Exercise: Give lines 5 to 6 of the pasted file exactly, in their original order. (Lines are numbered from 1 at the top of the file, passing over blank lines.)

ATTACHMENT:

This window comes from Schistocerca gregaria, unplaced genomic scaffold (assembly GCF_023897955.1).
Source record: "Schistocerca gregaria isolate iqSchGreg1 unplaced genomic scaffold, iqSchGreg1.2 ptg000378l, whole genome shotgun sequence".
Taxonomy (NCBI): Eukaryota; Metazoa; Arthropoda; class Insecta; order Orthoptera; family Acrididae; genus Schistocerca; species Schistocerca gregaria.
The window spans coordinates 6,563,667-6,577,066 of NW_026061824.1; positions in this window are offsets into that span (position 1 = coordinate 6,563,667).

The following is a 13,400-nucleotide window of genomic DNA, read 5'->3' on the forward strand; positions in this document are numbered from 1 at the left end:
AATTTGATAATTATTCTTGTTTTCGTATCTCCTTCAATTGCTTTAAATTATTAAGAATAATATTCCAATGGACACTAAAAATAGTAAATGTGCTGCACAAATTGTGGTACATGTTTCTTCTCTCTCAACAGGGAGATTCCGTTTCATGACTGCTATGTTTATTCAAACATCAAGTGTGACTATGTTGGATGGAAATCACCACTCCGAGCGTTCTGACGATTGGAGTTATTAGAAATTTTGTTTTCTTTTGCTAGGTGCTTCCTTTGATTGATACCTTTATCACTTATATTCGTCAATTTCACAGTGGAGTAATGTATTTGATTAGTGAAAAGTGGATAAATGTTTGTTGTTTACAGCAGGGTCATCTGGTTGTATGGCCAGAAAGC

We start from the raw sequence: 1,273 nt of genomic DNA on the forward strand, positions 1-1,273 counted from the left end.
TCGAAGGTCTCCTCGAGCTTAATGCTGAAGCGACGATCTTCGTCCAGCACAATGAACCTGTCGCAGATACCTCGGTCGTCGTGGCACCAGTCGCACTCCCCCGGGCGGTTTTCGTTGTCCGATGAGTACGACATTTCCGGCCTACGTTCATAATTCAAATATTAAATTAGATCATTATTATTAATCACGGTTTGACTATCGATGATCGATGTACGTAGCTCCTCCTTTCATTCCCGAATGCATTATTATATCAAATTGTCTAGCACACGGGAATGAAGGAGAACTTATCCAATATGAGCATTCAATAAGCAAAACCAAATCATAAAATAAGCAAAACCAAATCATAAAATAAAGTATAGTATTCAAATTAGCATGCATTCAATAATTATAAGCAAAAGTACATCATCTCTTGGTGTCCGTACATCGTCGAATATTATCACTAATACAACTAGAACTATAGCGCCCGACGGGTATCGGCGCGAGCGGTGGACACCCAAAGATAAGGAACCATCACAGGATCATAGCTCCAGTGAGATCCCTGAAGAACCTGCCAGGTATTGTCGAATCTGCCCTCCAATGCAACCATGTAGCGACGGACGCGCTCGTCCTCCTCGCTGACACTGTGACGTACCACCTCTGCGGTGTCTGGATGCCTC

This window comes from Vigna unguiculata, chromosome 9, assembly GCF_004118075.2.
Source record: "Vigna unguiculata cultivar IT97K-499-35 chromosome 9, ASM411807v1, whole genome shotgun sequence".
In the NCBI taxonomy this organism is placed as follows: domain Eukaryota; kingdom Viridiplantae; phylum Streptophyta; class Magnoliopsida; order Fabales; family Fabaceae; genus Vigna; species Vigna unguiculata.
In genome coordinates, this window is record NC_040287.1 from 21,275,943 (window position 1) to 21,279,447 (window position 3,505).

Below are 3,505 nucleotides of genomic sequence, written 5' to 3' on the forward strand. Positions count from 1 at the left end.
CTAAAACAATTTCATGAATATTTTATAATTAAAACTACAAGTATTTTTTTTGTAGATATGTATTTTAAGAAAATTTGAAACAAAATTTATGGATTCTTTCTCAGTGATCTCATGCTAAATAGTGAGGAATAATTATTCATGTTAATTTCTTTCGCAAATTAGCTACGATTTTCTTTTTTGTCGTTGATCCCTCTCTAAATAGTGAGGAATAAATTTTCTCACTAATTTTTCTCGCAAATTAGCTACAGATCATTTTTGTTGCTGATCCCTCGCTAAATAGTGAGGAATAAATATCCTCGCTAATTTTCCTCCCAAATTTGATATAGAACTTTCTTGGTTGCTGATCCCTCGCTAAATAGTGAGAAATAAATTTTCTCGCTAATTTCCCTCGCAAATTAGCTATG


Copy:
The following is a 13,400-nucleotide window of genomic DNA, read 5'->3' on the forward strand; positions in this document are numbered from 1 at the left end:
AATTTGATAATTATTCTTGTTTTCGTATCTCCTTCAATTGCTTTAAATTATTAAGAATAATATTCCAATGGACACTAAAAATAGTAAATGTGCTGCACAAATTGTGGTACATGTTTCTTCTCTCTCAACAGGGAGATTCCGTTTCATGACTGCTATGTTTATTCAAACATCAAGTGTGACTATGTTGGATGGAAATCACCACTCCGAGCGTTCTGACGATTGGAGTTATTAGAAATTTTGTTTTCTTTTGCTAGGTGCTTCCTTTGATTGATACCTTTATCACTTATATTCGTCAATTTCACAGTGGAGTAATGTATTTGATTAGTGAAAAGTGGATAAATGTTTGTTGTTTACAGCAGGGTCATCTGGTTGTATGGCCAGAAAGC